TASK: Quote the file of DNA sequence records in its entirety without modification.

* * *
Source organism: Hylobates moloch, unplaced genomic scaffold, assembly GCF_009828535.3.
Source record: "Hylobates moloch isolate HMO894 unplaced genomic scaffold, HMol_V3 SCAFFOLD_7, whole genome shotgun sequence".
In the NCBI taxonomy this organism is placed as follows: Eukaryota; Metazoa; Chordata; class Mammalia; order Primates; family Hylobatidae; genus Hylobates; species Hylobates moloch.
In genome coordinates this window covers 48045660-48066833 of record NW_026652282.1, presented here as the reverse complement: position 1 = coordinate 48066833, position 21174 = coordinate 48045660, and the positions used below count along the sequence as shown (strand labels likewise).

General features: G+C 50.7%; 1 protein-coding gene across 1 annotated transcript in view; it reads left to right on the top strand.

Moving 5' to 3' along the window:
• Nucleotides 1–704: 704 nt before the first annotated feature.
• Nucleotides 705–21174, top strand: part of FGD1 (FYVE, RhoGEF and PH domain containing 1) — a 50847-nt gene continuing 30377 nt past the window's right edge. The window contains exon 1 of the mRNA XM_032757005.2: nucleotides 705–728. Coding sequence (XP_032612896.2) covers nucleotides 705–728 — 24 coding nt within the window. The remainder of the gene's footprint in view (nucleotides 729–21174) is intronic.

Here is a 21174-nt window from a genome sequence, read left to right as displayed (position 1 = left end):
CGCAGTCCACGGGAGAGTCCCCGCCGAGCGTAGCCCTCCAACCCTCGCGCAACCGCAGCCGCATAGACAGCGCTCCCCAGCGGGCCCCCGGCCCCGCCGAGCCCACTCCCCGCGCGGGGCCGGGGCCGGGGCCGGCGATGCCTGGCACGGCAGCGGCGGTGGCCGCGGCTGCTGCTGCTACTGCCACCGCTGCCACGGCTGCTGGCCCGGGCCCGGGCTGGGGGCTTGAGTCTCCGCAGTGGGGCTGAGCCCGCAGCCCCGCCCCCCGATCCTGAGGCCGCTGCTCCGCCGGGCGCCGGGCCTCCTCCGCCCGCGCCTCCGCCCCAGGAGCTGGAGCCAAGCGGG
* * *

Source organism: Hylobates moloch, unplaced genomic scaffold, assembly GCF_009828535.3.
Source record: "Hylobates moloch isolate HMO894 unplaced genomic scaffold, HMol_V3 SCAFFOLD_7, whole genome shotgun sequence".
In the NCBI taxonomy this organism is placed as follows: Eukaryota; Metazoa; Chordata; class Mammalia; order Primates; family Hylobatidae; genus Hylobates; species Hylobates moloch.
In genome coordinates this window covers 48045660-48066833 of record NW_026652282.1, presented here as the reverse complement: position 1 = coordinate 48066833, position 21174 = coordinate 48045660, and the positions used below count along the sequence as shown (strand labels likewise).

General features: G+C 50.7%; 1 protein-coding gene across 1 annotated transcript in view; it reads left to right on the top strand.

Moving 5' to 3' along the window:
• Nucleotides 1–704: 704 nt before the first annotated feature.
• Nucleotides 705–21174, top strand: part of FGD1 (FYVE, RhoGEF and PH domain containing 1) — a 50847-nt gene continuing 30377 nt past the window's right edge. The window contains exon 1 of the mRNA XM_032757005.2: nucleotides 705–728. Coding sequence (XP_032612896.2) covers nucleotides 705–728 — 24 coding nt within the window. The remainder of the gene's footprint in view (nucleotides 729–21174) is intronic.

Here is a 21174-nt window from a genome sequence, read left to right as displayed (position 1 = left end):
CGCAGTCCACGGGAGAGTCCCCGCCGAGCGTAGCCCTCCAACCCTCGCGCAACCGCAGCCGCATAGACAGCGCTCCCCAGCGGGCCCCCGGCCCCGCCGAGCCCACTCCCCGCGCGGGGCCGGGGCCGGGGCCGGCGATGCCTGGCACGGCAGCGGCGGTGGCCGCGGCTGCTGCTGCTACTGCCACCGCTGCCACGGCTGCTGGCCCGGGCCCGGGCTGGGGGCTTGAGTCTCCGCAGTGGGGCTGAGCCCGCAGCCCCGCCCCCCGATCCTGAGGCCGCTGCTCCGCCGGGCGCCGGGCCTCCTCCGCCCGCGCCTCCGCCCCAGGAGCTGGAGCCAAGCGGG